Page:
1. Job applicants may be screened for COVID-19 symptoms

Under the EEOC’s ADA guidance, employers are allowed to screen individuals with job offers for COVID-19 symptoms before they start work, but consistency is key. Such screening may be done after making a conditional job offer if all employees in the same type of job who are entering the work site are also screened. Additionally, employers may screen job applicants who come on-site as part of the interview process if everyone who enters the work site — i.e., employees, contractors, and visitors — are also screened.

“The screening is limited to the same screening that everyone else undergoes,” the EEOC explained. “An employer that goes beyond that screening will have engaged in an illegal pre-offer disability-related inquiry and/or medical examination.”

  1. Circumstances should be carefully considered before a job offer is withdrawn

An employer may need a new hire to start working immediately. What options exist if the worker tests positive for COVID-19, has symptoms, or has recently been exposed? If the new hire must report to a work site or would otherwise be in the physical presence of others, the employer may be able to withdraw the job offer in some circumstances.

Start by reviewing — and following — current CDC guidance that outlines when and how the worker can safely end isolation or quarantine, enter a work site, or work in the physical presence of others. When current CDC guidance is followed to address the worker’s specific circumstances, the EEOC states the job offer may be withdrawn if:

  • the job requires an immediate start date;
  • the CDC guidance recommends the person not be in proximity to others; and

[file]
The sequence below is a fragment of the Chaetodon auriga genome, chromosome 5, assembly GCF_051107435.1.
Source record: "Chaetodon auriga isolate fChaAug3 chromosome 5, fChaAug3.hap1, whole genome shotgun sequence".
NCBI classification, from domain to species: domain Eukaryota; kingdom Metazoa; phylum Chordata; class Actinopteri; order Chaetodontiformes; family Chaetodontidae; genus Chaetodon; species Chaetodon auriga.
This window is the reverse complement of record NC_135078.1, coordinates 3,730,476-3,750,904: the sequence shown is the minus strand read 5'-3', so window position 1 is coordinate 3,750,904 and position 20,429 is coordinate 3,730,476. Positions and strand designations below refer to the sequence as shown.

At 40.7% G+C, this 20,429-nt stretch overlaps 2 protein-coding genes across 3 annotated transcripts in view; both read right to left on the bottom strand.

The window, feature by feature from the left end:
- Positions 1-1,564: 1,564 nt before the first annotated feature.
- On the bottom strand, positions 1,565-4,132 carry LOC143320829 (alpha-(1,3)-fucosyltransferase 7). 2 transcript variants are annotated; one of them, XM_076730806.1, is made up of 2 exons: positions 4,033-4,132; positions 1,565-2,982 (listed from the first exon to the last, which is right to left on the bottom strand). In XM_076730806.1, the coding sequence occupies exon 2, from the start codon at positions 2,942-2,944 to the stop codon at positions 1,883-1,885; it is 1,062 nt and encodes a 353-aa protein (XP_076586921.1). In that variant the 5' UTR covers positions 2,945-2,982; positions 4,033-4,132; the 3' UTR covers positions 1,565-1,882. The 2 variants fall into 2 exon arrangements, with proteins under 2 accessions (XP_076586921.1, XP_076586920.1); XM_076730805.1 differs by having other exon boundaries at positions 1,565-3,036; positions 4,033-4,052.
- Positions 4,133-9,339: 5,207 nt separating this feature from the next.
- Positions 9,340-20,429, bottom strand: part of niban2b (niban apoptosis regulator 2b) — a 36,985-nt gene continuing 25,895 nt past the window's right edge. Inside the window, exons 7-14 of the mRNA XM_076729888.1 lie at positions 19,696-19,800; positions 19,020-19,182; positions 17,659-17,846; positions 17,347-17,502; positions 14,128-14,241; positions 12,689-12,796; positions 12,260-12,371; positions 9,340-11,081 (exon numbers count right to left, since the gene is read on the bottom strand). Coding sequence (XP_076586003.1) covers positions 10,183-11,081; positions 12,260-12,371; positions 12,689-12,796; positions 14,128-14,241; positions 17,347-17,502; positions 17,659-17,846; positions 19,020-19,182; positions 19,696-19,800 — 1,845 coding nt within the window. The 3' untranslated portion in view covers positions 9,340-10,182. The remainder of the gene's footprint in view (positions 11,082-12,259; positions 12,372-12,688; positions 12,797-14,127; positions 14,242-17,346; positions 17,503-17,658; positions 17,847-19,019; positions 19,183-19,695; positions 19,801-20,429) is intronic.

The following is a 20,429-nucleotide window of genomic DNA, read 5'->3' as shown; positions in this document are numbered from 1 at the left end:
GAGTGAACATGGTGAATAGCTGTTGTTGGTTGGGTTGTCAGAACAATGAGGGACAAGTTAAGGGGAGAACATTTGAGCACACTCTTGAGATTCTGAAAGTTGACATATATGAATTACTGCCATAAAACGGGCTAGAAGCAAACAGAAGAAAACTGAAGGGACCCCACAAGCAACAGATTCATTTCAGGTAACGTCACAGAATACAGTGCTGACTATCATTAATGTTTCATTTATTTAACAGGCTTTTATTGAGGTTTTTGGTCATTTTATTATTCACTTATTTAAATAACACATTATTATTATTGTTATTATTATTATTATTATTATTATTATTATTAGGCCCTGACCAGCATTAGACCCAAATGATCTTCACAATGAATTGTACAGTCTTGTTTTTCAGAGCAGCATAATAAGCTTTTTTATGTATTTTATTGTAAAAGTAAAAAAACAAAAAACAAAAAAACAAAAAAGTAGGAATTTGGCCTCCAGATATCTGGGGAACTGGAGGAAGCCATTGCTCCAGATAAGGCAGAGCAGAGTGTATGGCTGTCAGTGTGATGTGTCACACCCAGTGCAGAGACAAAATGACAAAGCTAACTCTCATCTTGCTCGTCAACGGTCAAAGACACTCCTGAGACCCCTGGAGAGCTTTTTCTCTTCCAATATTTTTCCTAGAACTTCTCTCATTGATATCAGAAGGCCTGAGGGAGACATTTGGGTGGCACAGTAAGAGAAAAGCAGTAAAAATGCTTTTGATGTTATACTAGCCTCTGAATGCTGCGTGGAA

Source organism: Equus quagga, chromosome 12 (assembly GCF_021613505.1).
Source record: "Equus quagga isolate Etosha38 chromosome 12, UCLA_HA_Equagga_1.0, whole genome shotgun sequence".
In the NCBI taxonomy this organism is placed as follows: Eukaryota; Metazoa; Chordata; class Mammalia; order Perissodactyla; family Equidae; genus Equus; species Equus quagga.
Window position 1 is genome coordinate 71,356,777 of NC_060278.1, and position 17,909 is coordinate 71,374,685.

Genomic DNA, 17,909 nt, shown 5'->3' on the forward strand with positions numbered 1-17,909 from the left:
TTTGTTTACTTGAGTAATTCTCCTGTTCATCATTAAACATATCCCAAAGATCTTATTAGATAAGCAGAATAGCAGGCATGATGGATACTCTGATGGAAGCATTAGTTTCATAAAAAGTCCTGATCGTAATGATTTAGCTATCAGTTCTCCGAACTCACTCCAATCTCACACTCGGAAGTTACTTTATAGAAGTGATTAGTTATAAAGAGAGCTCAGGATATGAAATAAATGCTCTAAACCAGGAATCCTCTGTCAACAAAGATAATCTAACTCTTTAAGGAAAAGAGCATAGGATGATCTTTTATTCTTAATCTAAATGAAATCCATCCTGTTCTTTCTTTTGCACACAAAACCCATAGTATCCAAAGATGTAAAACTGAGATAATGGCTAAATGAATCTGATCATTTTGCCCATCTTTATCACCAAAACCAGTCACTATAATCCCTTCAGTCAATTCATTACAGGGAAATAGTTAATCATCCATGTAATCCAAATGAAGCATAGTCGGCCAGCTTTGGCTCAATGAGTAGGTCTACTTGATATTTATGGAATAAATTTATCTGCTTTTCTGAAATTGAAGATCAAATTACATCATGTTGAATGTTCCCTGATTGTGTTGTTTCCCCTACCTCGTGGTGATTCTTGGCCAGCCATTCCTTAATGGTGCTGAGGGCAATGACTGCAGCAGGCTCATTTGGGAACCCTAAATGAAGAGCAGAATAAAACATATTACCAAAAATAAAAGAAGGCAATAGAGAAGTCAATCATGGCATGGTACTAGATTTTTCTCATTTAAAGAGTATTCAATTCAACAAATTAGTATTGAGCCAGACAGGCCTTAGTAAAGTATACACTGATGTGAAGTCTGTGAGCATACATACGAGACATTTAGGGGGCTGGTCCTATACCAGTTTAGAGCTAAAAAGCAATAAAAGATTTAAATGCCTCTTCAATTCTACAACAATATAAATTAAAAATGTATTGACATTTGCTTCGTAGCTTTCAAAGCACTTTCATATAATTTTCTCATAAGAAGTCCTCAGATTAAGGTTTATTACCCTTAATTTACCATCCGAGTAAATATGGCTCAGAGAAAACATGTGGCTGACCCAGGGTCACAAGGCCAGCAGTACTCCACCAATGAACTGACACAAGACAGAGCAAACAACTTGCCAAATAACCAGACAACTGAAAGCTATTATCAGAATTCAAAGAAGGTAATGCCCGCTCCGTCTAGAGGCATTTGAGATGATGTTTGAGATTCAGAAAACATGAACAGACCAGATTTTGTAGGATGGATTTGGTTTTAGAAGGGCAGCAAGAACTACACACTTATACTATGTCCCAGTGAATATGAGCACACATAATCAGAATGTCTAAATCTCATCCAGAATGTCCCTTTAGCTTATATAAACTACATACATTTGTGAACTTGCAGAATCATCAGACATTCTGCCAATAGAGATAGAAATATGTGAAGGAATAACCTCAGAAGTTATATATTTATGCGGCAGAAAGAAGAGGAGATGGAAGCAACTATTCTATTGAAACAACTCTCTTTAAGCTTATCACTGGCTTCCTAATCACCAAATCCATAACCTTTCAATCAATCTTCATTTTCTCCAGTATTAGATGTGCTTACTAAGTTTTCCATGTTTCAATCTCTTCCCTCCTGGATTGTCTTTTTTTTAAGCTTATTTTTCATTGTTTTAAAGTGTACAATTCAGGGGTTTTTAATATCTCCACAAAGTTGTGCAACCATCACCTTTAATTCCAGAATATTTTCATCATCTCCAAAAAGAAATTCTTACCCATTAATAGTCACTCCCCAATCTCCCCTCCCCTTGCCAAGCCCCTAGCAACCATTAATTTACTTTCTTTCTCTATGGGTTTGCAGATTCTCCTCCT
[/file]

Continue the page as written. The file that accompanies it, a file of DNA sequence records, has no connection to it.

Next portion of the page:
• the job requires such proximity to others, whether at the workplace or elsewhere.

The EEOC noted that the isolation or quarantine period may be short for some workers, and therefore, the employer may be able to briefly delay the start date or allow the new hire to telework if the job duties can be performed remotely.

  1. Compliance with other employment laws should be reviewed

Employers that continue to test workers for COVID-19 should ensure compliance with additional employment laws beyond the ADA. Other federal laws, as well as state and local laws, may provide employees with additional protections. Be sure to consult experienced legal counsel in one’s industry and geographic location for the latest updates.

Ultimately, the changes to the EEOC’s guidance are not meant to suggest whether testing is warranted, the agency noted. “Rather, the revised Q&A acknowledges that evolving pandemic circumstances will require an individualized assessment by employers to determine whether such testing is warranted and consistent with the requirements of the ADA.” As the COVID-19 pandemic evolves, federal agencies will continue to update their guidelines for workplace safety protocols, and employers should review and potentially revise their policies and practices accordingly.

Stephen Scott is a partner in the Portland office of Fisher Phillips, a national firm dedicated to representing employers’ interests in all aspects of workplace law.